Review - Ballyturk: At Blackbox Theatre, Galway
The curtain slowly peels back on Ballyturk, Enda Walsh's latest play, to reveal a room where the walls are covered in layers of pencil drawings, furniture is at odd angles, red balloons are scattered, everything is askew. There are two men in this room and they explode.
The programme tells us that they are 1 (Cillian Murphy) and 2 (Mikel Murfi). Three (Stephen Rea) is also listed. We are also told that this is set in no place and at no time, and yet the play is called Ballyturk and a giant backdrop sign tells us we are in Ballyturk.
Ballyturk is unsettling, it is chaotic. Ferocious physical slapstick comedy is interspersed with heartbreakingly tender and delicately poetic explorations of the soul. It throbs with searing poignancy at times, is riotously funny at others. This shouldn't work and in lesser hands it wouldn't.
One and 2 are working out long rehearsed routines, they rely on the safety of the familiarity of the parts they play, the only escape being to pretend to be someone else.
Their relationship is unexplained but there is an intimacy and compassion between them. There is also a shared desperation, a tacit understanding that this room is all they have and therefore vital to keep rehearsing.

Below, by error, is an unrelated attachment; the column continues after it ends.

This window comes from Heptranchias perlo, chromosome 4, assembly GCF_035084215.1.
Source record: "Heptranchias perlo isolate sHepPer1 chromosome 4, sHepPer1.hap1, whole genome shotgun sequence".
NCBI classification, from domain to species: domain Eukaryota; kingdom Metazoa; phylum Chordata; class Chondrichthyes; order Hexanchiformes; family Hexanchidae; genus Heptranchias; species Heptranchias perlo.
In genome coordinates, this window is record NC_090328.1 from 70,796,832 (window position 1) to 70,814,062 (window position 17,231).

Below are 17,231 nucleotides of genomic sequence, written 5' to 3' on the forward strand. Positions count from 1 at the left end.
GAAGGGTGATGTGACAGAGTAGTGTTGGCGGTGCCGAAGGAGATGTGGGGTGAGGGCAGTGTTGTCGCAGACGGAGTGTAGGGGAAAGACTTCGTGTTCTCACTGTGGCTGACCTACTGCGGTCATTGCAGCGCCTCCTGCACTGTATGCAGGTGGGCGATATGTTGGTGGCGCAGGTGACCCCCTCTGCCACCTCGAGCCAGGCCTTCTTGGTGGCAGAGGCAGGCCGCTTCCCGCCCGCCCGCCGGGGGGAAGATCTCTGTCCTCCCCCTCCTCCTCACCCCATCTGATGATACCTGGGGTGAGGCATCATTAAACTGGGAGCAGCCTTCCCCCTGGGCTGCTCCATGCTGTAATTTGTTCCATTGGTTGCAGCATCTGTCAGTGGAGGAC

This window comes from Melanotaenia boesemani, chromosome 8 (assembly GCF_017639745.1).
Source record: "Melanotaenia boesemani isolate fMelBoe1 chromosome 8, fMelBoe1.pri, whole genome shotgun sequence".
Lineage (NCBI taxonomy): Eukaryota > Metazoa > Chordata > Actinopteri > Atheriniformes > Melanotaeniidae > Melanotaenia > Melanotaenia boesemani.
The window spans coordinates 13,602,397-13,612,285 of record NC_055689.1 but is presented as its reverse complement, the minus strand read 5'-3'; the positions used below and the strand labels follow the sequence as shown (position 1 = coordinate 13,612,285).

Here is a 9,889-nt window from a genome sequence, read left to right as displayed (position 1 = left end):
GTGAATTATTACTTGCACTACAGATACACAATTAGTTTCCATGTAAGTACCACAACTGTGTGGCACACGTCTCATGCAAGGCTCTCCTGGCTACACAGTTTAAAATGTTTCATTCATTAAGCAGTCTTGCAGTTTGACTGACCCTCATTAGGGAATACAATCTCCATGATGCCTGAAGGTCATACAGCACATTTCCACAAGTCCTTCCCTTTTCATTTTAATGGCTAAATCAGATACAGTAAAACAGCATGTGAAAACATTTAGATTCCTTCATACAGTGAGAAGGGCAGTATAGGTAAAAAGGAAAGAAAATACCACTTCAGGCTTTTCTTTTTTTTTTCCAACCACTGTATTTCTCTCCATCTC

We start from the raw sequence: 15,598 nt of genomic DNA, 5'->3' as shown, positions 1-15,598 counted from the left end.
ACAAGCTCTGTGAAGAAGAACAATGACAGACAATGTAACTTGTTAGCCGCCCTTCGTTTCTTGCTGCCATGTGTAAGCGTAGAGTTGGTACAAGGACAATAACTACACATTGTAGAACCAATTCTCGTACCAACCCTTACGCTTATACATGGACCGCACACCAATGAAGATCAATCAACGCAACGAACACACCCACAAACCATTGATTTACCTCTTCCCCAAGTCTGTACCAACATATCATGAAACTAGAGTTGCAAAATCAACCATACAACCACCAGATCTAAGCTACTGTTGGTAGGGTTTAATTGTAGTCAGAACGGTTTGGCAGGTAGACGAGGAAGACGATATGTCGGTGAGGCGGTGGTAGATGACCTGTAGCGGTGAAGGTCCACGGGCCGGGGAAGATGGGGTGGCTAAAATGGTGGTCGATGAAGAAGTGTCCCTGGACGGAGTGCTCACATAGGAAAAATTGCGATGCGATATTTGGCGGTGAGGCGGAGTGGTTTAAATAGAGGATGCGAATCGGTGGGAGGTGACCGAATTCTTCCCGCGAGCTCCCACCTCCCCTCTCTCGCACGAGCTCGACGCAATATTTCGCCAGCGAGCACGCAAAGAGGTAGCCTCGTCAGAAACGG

We, the audience, may be asking why are they here, but they are also asking the same question. One is more troubled, his distraught unravelling more obvious. Two has a more resigned acceptance, like a Beckett character he just wants to keep going on. But maybe today's the day Godot finally turns up.
In the world premiere of this co-production by Landmark Productions and Galway International Arts Festival, Jamie Vartan's wonderful set is full of surprises and beautifully lit by Adam Silverman. Directing his own play, this strangely surreal world has Enda Walsh's fingerprints all over it, his poetic words and crazy visions brought to the most perfect life by his cast of three.
As the catalyst for change, Stephen Rea's performance is more restrained than he has been in recent times and all the more powerful for that. Mikel Murfi's gombeen slapstick almost deceives from the depth and responsibility his character carries. And Murfi is matched by Cillian Murphy at his most intense, most connected, his performance a remarkable achievement.
There are moments when the writing is almost overwhelmed by physical force and visual gags. But the words' power and stillness ultimately triumph and they echo long after the final moments of bleak desolation.